That the wet and dry upmix coefficients on their own enable computation according to the predefined rule of the further set of coefficients means that once (the values of) the wet and dry upmix coefficients are known, the further set of coefficients may be computed according to the predefined rule, without access to (values of) any additional coefficients sent from the encoder side. For example, the method may include outputting only the downmix signal, the wet upmix coefficients and the dry upmix coefficients.

On a decoder side, parametric reconstruction of the audio signals may typically include combining a dry upmix signal, obtained via the linear mapping of the downmix signal, with contributions from a decorrelated signal generated based on the downmix signal. By the further set of coefficients defining a pre-decorrelation linear mapping as part of parametric reconstruction of the audio signals is meant that the further set of coefficients includes coefficients defining the quantitative properties of a linear transformation taking the downmix signal as input and outputting a signal with one or more channels, referred to as an intermediate signal, on which a decorrelation procedure is performed to generate the decorrelated signal.

Since the further set of coefficients may be computed, according to the predefined rule, based on the wet and dry upmix coefficients, the amount of information needed to enable reconstruction of the plurality of audio signals is reduced, allowing for a reduction of the amount of metadata transmitted together with the downmix signal to a decoder side. By reducing the amount of data needed for parametric reconstruction, the required bandwidth for transmission of a parametric representation of the plurality of audio signals to be reconstructed, and/or the required memory size for storing such a representation, may be reduced.

The downmixing rule employed when computing the downmix signal defines the quantitative properties of the linear combinations of the audio signals, i.e. the coefficients to be applied to the respective audio signals when forming the linear combinations.

By the dry upmix coefficients defining a linear mapping of the downmix signal approximating the audio signals to be encoded is meant that the dry upmix coefficients are coefficients defining the quantitative properties of a linear transformation taking the downmix signal as input and outputting a set of audio signals approximating the audio signals to be encoded. The determined set of dry upmix coefficients may for example define a linear mapping of the downmix signal corresponding to a minimum mean square error approximation of the audio signal, i.e. among the set of linear mappings of the downmix signal, the determined set of dry upmix coefficients may define the linear mapping which best approximates the audio signal in a minimum mean square sense.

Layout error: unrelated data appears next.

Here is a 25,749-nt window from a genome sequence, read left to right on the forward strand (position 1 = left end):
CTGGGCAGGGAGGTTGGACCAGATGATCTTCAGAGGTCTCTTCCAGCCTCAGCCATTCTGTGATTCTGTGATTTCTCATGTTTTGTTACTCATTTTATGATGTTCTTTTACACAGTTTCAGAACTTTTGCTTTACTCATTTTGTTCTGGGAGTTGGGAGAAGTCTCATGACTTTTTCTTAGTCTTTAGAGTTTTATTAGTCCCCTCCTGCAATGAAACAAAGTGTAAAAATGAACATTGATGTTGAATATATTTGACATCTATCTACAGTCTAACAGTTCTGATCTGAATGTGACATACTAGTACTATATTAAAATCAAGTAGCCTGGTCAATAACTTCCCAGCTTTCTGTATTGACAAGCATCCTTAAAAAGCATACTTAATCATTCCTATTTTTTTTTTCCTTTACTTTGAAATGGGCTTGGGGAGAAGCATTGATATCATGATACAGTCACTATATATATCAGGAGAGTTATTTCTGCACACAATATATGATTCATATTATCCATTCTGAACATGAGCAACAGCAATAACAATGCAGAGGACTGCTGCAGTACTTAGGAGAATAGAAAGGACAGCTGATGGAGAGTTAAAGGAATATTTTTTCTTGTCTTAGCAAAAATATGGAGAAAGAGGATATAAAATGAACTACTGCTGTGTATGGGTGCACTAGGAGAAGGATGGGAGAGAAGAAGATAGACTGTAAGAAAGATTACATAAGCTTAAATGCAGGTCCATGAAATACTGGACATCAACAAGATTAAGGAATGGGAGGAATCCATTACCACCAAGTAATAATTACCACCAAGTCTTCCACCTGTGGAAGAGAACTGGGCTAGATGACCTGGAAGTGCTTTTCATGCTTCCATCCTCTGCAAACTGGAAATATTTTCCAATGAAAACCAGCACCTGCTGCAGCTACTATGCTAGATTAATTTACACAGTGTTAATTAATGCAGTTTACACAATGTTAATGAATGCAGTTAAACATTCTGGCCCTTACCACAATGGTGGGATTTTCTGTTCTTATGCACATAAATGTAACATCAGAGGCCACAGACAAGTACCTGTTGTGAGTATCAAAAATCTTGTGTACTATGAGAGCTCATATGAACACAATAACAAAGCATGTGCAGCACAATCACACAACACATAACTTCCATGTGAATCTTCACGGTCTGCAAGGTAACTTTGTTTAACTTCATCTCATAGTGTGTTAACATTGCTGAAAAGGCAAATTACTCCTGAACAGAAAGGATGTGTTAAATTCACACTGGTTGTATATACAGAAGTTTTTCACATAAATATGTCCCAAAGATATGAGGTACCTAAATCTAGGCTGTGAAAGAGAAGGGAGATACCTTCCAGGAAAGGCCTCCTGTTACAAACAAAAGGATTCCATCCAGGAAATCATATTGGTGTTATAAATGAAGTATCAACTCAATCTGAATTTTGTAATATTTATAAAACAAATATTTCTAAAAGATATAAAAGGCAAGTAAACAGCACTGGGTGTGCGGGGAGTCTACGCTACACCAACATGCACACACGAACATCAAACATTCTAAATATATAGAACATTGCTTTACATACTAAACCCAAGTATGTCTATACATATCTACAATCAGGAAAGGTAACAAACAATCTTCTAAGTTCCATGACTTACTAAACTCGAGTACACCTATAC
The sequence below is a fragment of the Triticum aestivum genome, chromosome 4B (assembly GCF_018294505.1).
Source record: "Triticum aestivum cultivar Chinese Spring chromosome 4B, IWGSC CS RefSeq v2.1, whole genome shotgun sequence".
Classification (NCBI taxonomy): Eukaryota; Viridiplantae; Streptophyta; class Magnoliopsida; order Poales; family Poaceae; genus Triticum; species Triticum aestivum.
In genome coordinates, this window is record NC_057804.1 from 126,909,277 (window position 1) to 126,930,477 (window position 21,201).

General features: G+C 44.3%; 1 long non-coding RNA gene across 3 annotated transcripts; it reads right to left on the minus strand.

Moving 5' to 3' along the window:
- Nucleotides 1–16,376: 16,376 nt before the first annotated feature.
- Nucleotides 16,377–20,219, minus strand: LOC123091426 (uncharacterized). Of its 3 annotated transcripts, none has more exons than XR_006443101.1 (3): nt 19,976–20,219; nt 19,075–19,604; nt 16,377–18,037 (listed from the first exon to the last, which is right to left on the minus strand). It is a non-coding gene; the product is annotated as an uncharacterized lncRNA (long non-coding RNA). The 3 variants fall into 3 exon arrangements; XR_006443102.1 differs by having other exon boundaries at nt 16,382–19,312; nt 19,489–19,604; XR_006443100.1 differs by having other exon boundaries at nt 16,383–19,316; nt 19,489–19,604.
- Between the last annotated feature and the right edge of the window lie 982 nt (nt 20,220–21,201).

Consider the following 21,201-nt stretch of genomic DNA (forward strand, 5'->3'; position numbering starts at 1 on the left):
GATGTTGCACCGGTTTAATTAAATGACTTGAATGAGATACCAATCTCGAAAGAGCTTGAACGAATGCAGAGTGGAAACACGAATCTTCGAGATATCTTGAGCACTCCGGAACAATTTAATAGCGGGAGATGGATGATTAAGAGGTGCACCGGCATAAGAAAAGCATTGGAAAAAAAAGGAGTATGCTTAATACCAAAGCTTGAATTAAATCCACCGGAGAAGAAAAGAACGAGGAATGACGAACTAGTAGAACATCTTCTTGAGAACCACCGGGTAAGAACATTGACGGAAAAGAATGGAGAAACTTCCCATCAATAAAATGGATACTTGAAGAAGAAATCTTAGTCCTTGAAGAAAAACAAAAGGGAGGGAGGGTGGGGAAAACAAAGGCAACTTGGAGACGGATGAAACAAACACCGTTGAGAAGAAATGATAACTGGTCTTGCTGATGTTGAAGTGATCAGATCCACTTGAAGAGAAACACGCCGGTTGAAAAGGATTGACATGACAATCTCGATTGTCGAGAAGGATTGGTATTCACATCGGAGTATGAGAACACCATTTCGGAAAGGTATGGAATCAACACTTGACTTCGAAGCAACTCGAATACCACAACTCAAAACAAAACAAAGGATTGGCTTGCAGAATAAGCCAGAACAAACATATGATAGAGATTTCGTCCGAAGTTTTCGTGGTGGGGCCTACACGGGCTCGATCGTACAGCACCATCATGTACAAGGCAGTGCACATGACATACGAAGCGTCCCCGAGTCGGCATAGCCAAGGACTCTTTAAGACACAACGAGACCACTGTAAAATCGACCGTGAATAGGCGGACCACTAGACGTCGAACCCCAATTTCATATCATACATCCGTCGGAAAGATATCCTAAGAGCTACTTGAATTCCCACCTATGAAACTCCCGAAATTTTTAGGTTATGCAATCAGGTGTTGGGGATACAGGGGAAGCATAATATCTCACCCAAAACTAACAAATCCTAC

The wet upmix coefficients may for example be determined based on a difference between, or by comparing, a covariance of the audio signals as received and a covariance of the audio signals as approximated by the linear mapping of the downmix signal.

In an example embodiment, a plurality of time/frequency tiles of the audio signals may be received, and the downmix signal may be computed uniformly according to a predefined downmixing rule. In other words, the coefficients applied to the respective audio signals when forming the linear combinations of the audio signals are predefined and constant over consecutive time frames. For example, the downmixing rule may be adapted for providing a backward-compatible downmix signal, i.e. for providing a downmix signal which may be played back on legacy playback equipment employing a standardized channel configuration.

In an example embodiment, a plurality of time/frequency tiles of the audio signals may be received, and the downmix signal may be computed according to a signal-adaptive downmixing rule. In other words, at least one of the coefficients applied when forming the linear combinations of the audio signals is signal-adaptive, i.e. the value of at least one, and preferably several, of the coefficients may be adjusted/selected by the encoding system based on the audio content of one or more of the audio signals.

In an example embodiment, the wet upmix coefficients may be determined by: setting a target covariance to supplement the covariance of the audio signals as approximated by the linear mapping of the downmix signal; decomposing the target covariance as a product of a matrix and its own transpose, wherein the elements of the matrix, after optional column-wise rescaling, correspond to the wet upmix coefficients. In the present example embodiment, the matrix into which the target covariance is decomposed, i.e. which when multiplied by its own transpose yields the target covariance, may be a square matrix or a non-square matrix. According to at least some example embodiments, the target covariance may be determined based on one or more eigenvectors of a matrix formed as a difference between a covariance matrix of the audio signals as received and a covariance matrix of the audio signals as approximated by the linear mapping of the downmix signal.